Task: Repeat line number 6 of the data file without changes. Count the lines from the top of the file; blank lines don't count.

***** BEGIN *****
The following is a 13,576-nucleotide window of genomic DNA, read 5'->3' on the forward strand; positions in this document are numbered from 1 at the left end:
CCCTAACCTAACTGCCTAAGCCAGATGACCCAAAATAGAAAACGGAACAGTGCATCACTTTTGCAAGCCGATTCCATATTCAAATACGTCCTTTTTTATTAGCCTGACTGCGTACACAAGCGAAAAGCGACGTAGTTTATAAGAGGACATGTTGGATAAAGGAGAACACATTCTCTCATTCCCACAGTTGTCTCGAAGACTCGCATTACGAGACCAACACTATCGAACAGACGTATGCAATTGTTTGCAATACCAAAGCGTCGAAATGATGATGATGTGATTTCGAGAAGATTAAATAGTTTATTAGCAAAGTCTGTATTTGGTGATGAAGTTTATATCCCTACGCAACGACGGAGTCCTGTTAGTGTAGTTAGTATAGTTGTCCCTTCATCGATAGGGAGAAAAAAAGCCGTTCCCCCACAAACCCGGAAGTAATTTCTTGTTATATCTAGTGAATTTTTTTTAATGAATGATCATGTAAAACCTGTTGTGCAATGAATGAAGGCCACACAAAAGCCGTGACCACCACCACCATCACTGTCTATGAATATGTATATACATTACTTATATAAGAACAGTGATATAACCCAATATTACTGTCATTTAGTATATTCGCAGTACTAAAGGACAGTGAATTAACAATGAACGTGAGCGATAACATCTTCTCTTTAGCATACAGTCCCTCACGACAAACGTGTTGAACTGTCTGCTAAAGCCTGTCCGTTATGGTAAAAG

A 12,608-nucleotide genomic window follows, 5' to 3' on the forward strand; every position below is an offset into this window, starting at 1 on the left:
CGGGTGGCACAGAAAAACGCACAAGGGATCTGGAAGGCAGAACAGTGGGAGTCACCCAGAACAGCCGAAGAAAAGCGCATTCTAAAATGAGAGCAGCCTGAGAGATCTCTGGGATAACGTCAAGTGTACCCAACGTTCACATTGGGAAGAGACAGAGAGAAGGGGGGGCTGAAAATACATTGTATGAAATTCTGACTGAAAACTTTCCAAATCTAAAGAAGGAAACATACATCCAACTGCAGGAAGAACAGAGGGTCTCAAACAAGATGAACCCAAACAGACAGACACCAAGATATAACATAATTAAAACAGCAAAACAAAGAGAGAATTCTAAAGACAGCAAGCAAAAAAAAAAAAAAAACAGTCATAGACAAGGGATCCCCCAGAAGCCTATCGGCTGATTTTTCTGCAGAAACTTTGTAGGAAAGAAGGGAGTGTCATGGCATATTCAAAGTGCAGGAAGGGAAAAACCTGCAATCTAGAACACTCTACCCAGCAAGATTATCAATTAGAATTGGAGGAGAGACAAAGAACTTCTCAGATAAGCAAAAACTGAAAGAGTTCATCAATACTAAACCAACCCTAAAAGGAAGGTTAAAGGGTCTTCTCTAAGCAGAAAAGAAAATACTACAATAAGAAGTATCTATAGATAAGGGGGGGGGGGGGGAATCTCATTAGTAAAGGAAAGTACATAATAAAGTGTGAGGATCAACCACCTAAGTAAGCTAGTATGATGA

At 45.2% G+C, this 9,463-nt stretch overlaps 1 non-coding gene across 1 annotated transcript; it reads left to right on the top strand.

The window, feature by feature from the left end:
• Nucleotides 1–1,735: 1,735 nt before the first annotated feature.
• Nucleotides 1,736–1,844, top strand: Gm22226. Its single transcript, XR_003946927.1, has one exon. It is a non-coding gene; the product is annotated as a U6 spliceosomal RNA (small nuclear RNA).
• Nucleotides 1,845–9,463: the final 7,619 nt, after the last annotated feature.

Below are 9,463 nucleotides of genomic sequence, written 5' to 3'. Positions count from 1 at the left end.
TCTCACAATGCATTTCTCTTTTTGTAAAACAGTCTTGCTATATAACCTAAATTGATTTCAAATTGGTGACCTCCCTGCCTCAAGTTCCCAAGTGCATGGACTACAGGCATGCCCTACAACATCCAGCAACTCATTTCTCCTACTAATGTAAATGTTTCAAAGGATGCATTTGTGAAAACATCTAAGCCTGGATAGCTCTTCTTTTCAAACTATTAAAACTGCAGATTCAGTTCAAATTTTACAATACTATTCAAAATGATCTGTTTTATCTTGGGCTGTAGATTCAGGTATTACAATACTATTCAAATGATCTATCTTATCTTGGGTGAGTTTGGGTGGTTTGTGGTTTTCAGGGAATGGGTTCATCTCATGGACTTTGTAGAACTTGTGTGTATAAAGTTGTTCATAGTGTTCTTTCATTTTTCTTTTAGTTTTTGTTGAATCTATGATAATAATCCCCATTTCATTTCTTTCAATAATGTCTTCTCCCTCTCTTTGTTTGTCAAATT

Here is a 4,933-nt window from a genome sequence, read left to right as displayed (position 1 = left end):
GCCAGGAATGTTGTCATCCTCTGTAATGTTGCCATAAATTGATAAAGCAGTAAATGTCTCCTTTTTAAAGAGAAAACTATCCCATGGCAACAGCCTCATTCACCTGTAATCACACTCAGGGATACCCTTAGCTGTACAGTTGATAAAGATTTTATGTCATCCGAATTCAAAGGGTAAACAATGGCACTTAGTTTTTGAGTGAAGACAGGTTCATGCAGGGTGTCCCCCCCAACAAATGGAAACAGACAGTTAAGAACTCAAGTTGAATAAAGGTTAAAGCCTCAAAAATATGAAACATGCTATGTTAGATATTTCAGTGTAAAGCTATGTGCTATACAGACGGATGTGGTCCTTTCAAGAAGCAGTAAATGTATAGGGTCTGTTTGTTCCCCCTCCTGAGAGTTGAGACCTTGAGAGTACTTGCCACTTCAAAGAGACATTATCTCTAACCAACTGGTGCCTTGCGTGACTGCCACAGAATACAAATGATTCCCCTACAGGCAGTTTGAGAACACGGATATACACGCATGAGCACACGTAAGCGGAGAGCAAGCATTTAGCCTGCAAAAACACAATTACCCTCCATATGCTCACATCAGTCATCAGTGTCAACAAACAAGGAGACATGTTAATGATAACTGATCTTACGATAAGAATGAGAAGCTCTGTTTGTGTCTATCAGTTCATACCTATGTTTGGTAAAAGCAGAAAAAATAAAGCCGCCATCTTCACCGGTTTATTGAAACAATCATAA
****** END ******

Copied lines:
The window, feature by feature from the left end: